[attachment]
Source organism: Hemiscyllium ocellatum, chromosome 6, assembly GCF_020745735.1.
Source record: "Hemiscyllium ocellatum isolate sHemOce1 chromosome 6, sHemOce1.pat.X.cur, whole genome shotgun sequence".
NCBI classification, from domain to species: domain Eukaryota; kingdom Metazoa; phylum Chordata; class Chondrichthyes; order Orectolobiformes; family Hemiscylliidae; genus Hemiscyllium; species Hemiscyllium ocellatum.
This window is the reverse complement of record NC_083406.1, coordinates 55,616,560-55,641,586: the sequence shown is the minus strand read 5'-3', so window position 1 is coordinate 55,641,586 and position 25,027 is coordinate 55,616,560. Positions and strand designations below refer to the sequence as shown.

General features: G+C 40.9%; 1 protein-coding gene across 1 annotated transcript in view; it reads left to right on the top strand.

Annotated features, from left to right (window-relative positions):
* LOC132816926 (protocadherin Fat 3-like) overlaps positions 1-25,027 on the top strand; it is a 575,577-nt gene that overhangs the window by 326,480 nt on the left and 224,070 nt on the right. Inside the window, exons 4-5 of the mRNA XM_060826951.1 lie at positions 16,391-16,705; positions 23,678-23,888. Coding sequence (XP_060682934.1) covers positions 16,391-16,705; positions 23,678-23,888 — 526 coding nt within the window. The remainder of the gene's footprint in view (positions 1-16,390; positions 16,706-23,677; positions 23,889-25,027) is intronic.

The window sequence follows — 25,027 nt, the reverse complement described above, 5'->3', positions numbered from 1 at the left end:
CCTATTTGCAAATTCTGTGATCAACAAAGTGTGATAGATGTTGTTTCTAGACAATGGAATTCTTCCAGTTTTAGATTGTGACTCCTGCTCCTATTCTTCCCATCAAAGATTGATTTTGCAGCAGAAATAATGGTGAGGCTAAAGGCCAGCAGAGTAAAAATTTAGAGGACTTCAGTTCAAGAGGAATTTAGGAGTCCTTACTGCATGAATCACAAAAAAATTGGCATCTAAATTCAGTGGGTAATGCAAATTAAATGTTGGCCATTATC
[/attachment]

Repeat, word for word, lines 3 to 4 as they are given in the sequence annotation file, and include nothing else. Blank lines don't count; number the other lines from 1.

NCBI classification, from domain to species: domain Eukaryota; kingdom Metazoa; phylum Chordata; class Chondrichthyes; order Orectolobiformes; family Hemiscylliidae; genus Hemiscyllium; species Hemiscyllium ocellatum.
This window is the reverse complement of record NC_083406.1, coordinates 55,616,560-55,641,586: the sequence shown is the minus strand read 5'-3', so window position 1 is coordinate 55,641,586 and position 25,027 is coordinate 55,616,560. Positions and strand designations below refer to the sequence as shown.